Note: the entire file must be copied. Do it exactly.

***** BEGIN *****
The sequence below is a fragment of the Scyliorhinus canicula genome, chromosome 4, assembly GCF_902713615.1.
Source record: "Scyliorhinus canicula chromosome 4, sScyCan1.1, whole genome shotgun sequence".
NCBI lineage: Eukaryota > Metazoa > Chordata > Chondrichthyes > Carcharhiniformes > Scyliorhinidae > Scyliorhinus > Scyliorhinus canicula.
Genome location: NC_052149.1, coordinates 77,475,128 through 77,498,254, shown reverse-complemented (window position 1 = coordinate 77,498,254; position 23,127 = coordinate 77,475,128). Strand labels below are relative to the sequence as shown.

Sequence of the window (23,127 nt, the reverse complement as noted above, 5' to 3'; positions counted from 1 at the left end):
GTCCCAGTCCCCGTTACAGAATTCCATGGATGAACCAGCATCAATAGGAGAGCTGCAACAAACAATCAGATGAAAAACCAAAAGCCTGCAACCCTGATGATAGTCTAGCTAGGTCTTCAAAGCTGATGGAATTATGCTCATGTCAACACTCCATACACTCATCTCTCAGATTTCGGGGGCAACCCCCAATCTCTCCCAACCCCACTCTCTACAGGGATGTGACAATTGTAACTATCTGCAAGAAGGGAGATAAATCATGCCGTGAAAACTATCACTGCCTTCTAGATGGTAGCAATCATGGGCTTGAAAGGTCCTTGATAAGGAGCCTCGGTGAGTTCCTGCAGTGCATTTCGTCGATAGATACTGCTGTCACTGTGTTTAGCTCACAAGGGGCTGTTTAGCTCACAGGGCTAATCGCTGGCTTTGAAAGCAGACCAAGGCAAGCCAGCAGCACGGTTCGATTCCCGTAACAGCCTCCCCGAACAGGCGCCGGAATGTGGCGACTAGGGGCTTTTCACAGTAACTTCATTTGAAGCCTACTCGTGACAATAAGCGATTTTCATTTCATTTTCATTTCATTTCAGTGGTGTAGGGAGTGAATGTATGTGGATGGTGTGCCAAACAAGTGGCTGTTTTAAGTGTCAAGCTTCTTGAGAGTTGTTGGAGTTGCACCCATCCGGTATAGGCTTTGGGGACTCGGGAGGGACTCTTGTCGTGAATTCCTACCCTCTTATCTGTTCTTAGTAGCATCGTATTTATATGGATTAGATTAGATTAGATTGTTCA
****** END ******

The sequence below is a fragment of the Scyliorhinus canicula genome, chromosome 4, assembly GCF_902713615.1.
Source record: "Scyliorhinus canicula chromosome 4, sScyCan1.1, whole genome shotgun sequence".
NCBI lineage: Eukaryota > Metazoa > Chordata > Chondrichthyes > Carcharhiniformes > Scyliorhinidae > Scyliorhinus > Scyliorhinus canicula.
Genome location: NC_052149.1, coordinates 77,475,128 through 77,498,254, shown reverse-complemented (window position 1 = coordinate 77,498,254; position 23,127 = coordinate 77,475,128). Strand labels below are relative to the sequence as shown.

Sequence of the window (23,127 nt, the reverse complement as noted above, 5' to 3'; positions counted from 1 at the left end):
GTCCCAGTCCCCGTTACAGAATTCCATGGATGAACCAGCATCAATAGGAGAGCTGCAACAAACAATCAGATGAAAAACCAAAAGCCTGCAACCCTGATGATAGTCTAGCTAGGTCTTCAAAGCTGATGGAATTATGCTCATGTCAACACTCCATACACTCATCTCTCAGATTTCGGGGGCAACCCCCAATCTCTCCCAACCCCACTCTCTACAGGGATGTGACAATTGTAACTATCTGCAAGAAGGGAGATAAATCATGCCGTGAAAACTATCACTGCCTTCTAGATGGTAGCAATCATGGGCTTGAAAGGTCCTTGATAAGGAGCCTCGGTGAGTTCCTGCAGTGCATTTCGTCGATAGATACTGCTGTCACTGTGTTTAGCTCACAAGGGGCTGTTTAGCTCACAGGGCTAATCGCTGGCTTTGAAAGCAGACCAAGGCAAGCCAGCAGCACGGTTCGATTCCCGTAACAGCCTCCCCGAACAGGCGCCGGAATGTGGCGACTAGGGGCTTTTCACAGTAACTTCATTTGAAGCCTACTCGTGACAATAAGCGATTTTCATTTCATTTTCATTTCATTTCAGTGGTGTAGGGAGTGAATGTATGTGGATGGTGTGCCAAACAAGTGGCTGTTTTAAGTGTCAAGCTTCTTGAGAGTTGTTGGAGTTGCACCCATCCGGTATAGGCTTTGGGGACTCGGGAGGGACTCTTGTCGTGAATTCCTACCCTCTTATCTGTTCTTAGTAGCATCGTATTTATATGGATTAGATTAGATTAGATTGTTCA